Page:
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 Question 4. What is the immobilisation of nutrients?

Immobilisation of organic matter is the opposite process to mineralisation. In immobilisation, mineralised nutrients are incorporated into organic molecules within a living cells. The process of immobilisation is very important because it relocates mineral nutrients into pools within the soil that have a relatively rapid turnover time, making them available to plants and preventing their loss by leaching. Plants are generally not efficient at competing with microorganisms for mineral nutrients in soil.

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Question 5. What is the C:N ratio of organic matter and why is it important?

The C:N ratio of organic matter means the amount of carbon relative to the amount of nitrogen present. There is always more carbon than nitrogen in organic matter. It is usually written as C:N and is a single number, because it expresses how much more carbon than nitrogen there is. For example if the ratio is 20, this means that there are 20 grams of carbon for each gram of nitrogen in that kind of organic matter. If the ratio is 100, it means that there are 100 grams of carbon for each gram of nitrogen. So if the number is low it means that the amount of carbon is reasonably similar to the amount of nitrogen. If the ratio is a large number, it means that there is considerably more carbon than nitrogen. The C:N ratio does not tell us what form the carbon and nitrogen are in, just how much is there. The C:N ratio is important because of what happens when organic matter is incorporated into soils. First, the larger organisms like mites and soil animals break it into smaller pieces.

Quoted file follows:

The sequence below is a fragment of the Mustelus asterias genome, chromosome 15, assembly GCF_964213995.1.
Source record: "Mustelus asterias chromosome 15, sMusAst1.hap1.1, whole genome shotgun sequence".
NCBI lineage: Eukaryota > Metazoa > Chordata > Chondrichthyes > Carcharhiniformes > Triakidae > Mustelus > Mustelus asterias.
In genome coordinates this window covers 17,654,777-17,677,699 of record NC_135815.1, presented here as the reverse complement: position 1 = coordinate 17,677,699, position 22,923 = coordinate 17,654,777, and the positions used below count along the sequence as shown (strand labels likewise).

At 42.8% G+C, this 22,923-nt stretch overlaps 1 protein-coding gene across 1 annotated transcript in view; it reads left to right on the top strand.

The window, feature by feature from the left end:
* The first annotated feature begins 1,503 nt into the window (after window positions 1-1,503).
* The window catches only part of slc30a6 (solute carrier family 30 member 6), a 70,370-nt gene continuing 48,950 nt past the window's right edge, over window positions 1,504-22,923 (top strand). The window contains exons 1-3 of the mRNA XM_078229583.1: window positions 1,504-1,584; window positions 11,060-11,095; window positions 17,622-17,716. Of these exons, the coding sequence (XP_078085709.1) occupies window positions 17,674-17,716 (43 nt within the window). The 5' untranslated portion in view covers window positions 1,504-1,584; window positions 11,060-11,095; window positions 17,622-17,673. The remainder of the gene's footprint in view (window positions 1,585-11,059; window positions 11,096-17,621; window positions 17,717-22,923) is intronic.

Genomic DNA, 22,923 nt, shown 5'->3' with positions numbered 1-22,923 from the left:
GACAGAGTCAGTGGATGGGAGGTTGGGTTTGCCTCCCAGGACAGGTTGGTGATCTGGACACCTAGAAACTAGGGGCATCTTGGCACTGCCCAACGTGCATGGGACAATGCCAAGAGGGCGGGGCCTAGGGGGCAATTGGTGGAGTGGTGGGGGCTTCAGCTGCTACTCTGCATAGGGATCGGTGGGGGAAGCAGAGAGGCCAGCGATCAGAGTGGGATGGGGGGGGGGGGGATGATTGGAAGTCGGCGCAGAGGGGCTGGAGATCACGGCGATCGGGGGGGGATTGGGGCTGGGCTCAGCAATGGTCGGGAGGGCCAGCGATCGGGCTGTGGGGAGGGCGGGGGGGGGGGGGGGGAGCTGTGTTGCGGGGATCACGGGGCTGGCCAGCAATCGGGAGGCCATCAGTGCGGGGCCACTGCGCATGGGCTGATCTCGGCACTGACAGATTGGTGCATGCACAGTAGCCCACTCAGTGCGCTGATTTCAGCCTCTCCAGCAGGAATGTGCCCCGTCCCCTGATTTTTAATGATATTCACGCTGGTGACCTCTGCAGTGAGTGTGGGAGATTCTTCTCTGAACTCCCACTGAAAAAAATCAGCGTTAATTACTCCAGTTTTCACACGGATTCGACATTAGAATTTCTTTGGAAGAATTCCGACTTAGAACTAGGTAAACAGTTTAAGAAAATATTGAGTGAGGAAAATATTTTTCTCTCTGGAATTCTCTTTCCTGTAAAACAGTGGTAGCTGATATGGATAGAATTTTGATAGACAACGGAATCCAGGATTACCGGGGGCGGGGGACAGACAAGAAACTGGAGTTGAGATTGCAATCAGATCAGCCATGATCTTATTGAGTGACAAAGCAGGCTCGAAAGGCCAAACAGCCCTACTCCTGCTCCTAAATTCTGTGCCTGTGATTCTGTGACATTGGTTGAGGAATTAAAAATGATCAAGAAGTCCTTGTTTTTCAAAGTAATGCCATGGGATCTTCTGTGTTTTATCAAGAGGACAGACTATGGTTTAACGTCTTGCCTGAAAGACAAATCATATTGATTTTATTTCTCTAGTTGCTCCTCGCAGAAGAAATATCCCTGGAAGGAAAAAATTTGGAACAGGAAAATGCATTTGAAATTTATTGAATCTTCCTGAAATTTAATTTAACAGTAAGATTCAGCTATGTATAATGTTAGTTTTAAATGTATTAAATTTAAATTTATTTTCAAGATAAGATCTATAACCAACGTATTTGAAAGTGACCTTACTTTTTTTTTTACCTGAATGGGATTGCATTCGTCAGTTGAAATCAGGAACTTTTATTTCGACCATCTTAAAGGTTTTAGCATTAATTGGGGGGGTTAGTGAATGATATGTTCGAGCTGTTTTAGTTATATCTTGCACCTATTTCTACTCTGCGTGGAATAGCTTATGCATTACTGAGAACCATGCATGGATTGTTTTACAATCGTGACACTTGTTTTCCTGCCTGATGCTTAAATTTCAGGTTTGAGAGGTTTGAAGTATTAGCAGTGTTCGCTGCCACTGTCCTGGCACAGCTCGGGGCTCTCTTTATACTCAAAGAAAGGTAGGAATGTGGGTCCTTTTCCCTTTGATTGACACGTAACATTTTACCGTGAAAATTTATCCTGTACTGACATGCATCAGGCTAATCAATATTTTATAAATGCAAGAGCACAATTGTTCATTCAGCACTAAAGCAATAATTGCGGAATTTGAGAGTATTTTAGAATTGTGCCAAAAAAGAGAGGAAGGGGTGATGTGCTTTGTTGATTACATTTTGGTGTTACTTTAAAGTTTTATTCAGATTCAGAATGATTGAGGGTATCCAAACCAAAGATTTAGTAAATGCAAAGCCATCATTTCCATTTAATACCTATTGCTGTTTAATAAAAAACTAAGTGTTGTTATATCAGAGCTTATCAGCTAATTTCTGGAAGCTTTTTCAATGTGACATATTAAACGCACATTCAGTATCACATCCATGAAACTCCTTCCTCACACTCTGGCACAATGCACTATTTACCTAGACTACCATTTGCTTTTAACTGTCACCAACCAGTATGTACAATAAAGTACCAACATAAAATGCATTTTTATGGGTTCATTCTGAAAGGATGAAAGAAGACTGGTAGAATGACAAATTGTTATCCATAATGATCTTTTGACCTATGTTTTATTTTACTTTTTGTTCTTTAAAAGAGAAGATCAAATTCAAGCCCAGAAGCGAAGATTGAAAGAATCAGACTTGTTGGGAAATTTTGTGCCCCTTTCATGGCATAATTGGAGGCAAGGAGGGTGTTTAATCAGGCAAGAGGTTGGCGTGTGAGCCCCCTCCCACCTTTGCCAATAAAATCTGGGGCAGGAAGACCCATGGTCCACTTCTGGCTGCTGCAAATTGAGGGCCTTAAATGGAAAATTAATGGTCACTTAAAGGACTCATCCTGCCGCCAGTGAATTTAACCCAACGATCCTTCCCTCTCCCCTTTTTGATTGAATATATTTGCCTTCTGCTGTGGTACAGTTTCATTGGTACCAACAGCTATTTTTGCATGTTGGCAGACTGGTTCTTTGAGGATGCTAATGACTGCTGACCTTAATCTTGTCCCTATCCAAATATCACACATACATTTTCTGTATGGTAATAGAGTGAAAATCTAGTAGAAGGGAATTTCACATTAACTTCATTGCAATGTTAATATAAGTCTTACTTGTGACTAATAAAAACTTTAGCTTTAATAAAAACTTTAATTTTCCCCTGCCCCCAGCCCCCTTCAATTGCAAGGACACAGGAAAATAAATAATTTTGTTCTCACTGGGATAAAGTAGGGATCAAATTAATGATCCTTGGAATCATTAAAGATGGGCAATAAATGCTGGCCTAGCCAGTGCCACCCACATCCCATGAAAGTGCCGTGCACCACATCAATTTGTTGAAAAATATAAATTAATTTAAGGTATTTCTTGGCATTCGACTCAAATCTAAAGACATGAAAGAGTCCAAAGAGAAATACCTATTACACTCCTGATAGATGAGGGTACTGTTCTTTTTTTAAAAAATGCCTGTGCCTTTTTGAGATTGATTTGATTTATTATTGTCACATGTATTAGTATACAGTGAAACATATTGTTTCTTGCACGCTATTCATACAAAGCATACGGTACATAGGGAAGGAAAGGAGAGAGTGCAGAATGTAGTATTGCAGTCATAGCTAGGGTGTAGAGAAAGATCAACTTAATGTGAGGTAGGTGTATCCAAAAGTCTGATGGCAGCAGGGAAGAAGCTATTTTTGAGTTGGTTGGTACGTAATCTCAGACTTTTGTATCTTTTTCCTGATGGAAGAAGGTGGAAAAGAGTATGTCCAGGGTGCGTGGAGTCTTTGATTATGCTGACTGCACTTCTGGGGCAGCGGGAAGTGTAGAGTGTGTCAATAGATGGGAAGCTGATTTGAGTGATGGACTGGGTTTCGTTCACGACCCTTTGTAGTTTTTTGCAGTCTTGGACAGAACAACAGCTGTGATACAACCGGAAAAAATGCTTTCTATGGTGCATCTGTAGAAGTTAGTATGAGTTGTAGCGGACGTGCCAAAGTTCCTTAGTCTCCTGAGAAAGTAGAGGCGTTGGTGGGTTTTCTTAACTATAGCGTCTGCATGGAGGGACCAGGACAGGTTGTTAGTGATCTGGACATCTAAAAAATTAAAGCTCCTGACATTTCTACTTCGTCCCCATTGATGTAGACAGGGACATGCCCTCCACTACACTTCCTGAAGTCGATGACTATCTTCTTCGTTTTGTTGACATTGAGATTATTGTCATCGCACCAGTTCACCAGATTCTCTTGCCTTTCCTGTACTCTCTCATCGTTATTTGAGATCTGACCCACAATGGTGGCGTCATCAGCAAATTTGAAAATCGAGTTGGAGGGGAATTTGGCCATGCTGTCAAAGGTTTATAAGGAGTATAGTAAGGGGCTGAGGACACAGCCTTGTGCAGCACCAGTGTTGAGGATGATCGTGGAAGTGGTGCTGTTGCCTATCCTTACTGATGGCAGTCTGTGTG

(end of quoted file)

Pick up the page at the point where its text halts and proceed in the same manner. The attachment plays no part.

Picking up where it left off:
Effect of adding straw to soil that has not previously received straw on plant growth. The pot on the left had legume organic matter added to the soil. The pot beside it to the right had fertilizer nitrogen added. The pot on the right had wheat straw added and the pot on its left had nothing added.

Then the fungi and bacteria start to decompose it (they secrete enzymes to break up the chemical compounds it is made of). When the enzymes have disrupted the compounds, the bacteria and fungi can use some of the parts released in this process as nutrients. For example, if the enzyme is degrading a protein, the microbe would be able to use the carbon, nitrogen and sulphur (if there is some) for its own cell wall structure and cellular contents. Excess nutrients to the requirements of the microorganisms are available for other soil organisms or plants to use. The microorganisms can access nitrogen in soil more easily than plants can, so the plants sometimes miss out. This means that if there is not enough nitrogen for all the organisms, the plants will probably be nitrogen deficient and nitrogen addition will be needed to meet the requirements of the plant. This is why incorporating organic matter into soils can change the amount of nitrogen (and other nutrients) available to plants. Incorporating organic matter that has a high C:N ratio will probably cause some nitrogen deficiency in the crops/plants, at least in the short-term.